Friday, February 18, 2011

ABC 15 Article starring Barbara Peters and The Poisoned Pen

Business as usual for two local bookstores after Borders' bankruptcy

Books (
Posted: 02/18/2011
Last Updated: 3 hours and 10 minutes ago
PHOENIX - In the wake of Borders’ declaration of bankruptcy, two smaller bookstores in Phoenix have seen continued success as independent retailers.
Borders Group Inc., the second-largest chain of bookstores in the United States, filed for bankruptcy protection after years of declining sales that have strained the company with debt. The chain plans to close a third of its stores, including eight in Arizona.
The company’s lack of online sales and failure to expand into the realm of digital books made it difficult to compete with larger retailers Barnes & Noble and
But two local stores, Bards Books in Phoenix and The Poisoned Pen in Scottsdale, haven’t been affected by the same problems as Borders due to their smaller size and niche markets.
Sven Rosckowff, owner of Bards Books, said business has picked up since the store’s opening in 2008, in spite of the recession.
He attributed the business’ success to its convenient location near a coffee shop and an innovative inventory that caters to customers’ needs.
“Our inventory is a direct reflection of what our customers want,” Rosckowff said. “We don’t try to push bestsellers on them.”
Rosckowff, the sole employee of Bards Books, said he tries to “keep a finger on the pulse” of book trends. Books about philosophy, art and cooking do particularly well, he said. He hopes some of Borders’ former customers find their way to his establishment.
Although he recognized Borders’ failure to embrace online shopping, Rosckowff said he doesn’t expect to make the Internet a major part of his business model because the intimate feel of Bards Books is a big contributor to its success.
The Poisoned Pen, however, does have a large online following.
Owner Barbara Peters said the store, with multiple employees, is more isolated from the local economy because a large portion of its sales are online, but the retail location also offers a personal touch.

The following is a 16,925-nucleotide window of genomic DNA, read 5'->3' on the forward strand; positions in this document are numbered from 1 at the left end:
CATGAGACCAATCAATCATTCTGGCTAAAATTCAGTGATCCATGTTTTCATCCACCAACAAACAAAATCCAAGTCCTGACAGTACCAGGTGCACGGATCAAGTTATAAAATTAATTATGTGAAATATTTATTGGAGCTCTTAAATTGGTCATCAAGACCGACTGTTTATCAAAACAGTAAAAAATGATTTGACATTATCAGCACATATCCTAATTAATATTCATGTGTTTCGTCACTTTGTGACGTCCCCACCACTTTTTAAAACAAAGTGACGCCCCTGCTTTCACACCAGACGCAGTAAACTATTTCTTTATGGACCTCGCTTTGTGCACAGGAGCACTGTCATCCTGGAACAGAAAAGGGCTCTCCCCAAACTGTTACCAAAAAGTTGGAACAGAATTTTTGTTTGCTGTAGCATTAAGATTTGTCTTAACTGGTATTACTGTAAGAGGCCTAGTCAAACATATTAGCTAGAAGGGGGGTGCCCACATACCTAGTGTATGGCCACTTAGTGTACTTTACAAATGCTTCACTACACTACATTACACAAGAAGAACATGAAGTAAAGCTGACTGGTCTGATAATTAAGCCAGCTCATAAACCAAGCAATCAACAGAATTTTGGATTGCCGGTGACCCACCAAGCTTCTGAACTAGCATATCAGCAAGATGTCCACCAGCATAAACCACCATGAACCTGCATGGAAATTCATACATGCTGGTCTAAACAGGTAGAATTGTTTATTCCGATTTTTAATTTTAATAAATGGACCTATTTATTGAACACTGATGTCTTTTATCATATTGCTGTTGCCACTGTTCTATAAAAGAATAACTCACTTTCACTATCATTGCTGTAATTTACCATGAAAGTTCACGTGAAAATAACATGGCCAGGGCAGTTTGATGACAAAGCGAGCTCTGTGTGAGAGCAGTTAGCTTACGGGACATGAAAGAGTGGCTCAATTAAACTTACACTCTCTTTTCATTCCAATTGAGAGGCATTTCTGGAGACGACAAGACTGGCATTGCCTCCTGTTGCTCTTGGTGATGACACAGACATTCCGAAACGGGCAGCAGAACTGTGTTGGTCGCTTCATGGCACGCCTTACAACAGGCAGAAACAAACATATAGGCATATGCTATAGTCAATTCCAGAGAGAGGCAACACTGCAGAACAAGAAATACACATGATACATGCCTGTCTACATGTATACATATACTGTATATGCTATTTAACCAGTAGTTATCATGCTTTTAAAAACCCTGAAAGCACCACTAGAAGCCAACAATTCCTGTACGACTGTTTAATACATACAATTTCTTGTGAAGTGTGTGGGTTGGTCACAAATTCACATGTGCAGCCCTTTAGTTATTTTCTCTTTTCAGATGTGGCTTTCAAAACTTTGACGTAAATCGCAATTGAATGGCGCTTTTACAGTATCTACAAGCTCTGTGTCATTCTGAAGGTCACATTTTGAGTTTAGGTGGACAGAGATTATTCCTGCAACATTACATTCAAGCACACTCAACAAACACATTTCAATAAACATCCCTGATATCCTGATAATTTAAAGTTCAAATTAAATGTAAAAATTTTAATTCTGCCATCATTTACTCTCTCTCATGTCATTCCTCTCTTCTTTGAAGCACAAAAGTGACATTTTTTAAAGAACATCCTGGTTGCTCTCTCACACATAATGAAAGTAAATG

“People really need advice for buying fiction,” Peters said. “A 'good book' means something different to everyone.”
Peters added the store also hosts events with many different authors and webcasts the events on their website, which has an e-mail newsletter that reaches more than 10,000 people.
“The Internet has facilitated a lot of our business,” Peters said.
She plans to roll out a new website for the store in the next few weeks.
Peters foresaw the inevitable fall of Borders, she said, due to its incredibly rapid growth that outpaced its innovation.
“There was always going to be a day when they hit a wall,” she said. “Miles of shelves with books on them is no longer a viable concept,”
While Borders’ closing could mean increased business for both owners, both said it’s too soon to predict the implications of the company’s bankruptcy.

Rosckowff said he was curious to see what kind of impact Borders will have on independent bookstores like his own. Peters said the bankruptcy of such a large company could make waves throughout the entire publishing industry.
“If the publishing companies go into disarray, what happens to us?” Peters asked. “Right now, we can only guess how it’s going to go.”

1 comment:

  1. Borders and Barnes and Noble allow people to sit for hours and read books and magazines instead of buying them. That had to contribute also to the bankruptcy. On the other hand Poison Pen has comfy chairs that you can sit and check to see if that book is your kind of book. They have a super stock of mysteries, non fiction and very helpful, knowledgeable people to help you.